Revitate Cherry Tree Leaders Break Down Workforce Housing Strategy on “The Multifamily Investor Podcast”

Attainable housing for blue-collar, service, and entry-level workers has dwindled to worrying levels across the country in recent years.

Recently, Revitate Cherry Tree’s Alex Bhathal and Chris Marsh, joined “The Multifamily Investor Podcast” host Scott Hawksworth to discuss developing trends and upcoming opportunities in workforce housing development.

Alex, Chris, and Scott discussed key insights and strategies for acquiring, repositioning, and managing multifamily properties for the American workforce that “are the lifeblood of American industries.”

The conversation kicked off with Chris and Alex breaking down the critical “why” behind workforce housing.
“In most cities across the country, it’s increasingly difficult for middle-income workers to buy or even rent housing in some areas in which they live…in large part due to wages not keeping up with the increased cost of living,” Chris shared.

Alex added that this segment of multifamily housing development doesn’t just represent an opportunity to support the workers that fuel our nation’s success - it’s also a savvy and safe bet for investors.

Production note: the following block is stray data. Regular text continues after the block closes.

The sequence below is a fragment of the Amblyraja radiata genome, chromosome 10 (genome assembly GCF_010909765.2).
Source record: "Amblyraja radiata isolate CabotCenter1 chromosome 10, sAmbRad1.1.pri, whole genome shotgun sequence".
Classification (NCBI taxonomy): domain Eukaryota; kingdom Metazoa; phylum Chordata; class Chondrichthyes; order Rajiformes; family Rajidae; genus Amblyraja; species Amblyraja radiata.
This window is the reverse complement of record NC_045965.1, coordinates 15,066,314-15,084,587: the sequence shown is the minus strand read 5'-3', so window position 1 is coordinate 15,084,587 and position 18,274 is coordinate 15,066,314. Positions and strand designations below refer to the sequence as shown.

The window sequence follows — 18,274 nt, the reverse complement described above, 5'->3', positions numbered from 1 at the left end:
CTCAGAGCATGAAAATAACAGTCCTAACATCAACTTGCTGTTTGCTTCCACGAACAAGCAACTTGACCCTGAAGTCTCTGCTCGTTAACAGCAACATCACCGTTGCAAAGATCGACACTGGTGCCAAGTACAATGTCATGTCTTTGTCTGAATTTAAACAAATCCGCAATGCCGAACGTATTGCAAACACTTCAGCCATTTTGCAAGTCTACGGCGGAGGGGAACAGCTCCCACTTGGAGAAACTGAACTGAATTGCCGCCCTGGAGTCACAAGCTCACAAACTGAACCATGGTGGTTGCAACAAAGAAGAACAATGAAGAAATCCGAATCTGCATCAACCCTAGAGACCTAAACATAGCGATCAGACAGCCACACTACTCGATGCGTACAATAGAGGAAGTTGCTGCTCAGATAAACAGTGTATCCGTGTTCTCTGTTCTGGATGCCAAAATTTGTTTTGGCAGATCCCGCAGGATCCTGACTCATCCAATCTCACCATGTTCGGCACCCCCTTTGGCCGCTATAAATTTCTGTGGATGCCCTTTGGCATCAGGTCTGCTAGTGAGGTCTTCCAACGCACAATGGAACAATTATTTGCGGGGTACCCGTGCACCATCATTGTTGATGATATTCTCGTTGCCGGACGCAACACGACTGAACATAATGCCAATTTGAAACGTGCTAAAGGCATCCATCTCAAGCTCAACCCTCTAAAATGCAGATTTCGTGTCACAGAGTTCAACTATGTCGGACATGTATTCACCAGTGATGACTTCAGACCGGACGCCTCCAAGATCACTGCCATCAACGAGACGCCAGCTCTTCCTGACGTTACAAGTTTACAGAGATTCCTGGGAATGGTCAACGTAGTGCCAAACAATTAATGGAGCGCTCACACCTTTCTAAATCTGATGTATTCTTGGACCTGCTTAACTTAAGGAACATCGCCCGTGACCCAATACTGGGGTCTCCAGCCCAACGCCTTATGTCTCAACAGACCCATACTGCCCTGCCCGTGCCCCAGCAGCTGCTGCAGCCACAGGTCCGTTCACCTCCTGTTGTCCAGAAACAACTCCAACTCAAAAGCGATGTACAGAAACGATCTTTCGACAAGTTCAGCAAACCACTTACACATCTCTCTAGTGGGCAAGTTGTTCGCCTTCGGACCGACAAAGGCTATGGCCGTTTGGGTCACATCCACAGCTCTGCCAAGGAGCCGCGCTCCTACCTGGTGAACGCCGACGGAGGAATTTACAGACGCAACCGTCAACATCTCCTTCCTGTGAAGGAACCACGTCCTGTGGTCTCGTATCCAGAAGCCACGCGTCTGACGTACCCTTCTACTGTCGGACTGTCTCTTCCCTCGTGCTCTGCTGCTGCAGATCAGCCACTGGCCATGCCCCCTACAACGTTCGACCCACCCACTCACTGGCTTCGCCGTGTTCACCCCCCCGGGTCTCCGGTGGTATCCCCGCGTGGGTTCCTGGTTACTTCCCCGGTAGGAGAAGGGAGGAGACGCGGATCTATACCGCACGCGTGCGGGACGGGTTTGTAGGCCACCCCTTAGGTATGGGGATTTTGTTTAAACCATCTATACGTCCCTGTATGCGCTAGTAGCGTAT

“It’s very hard to find yield in the marketplace, and workforce housing is a sector where there’s a relative safety to the investment,” Alex shared.

“These are existing assets with existing cash flows that can be improved through operational expertise and potential value-add improvements to the physical structure.”

As the conversation shifted to the opportunity presented by the ongoing housing shortage, Alex noted the investing environment created by “perpetually strong demand” for housing.

Chris added that this demand creates opportunities to scale not only investments, but also social impact. “If you’re going to have a social impact and a meaningful one, have it be a big one.

”Alex went on to emphasize that making a positive social impact through improvements to tenant communal and living spaces doesn’t have to limit returns.

“Just prioritizing the social needs and community needs of the tenants isn’t something that’s going to cost investors money,” Alex said. “In terms of the positive social impact of maintaining these workforce housing and adding amenities, it really is…a form of non-concessionary impact investing.”

“Taking the time, as we do, to really invest in a level of care and service provided to residents really does matter,” Chris added.

“I believe that this is one of those rare finds when you can do well for the community and investors by doing the right thing and prioritizing social needs."

Learn more about Revitate Cherry Tree’s multifamily investment strategies and opportunities


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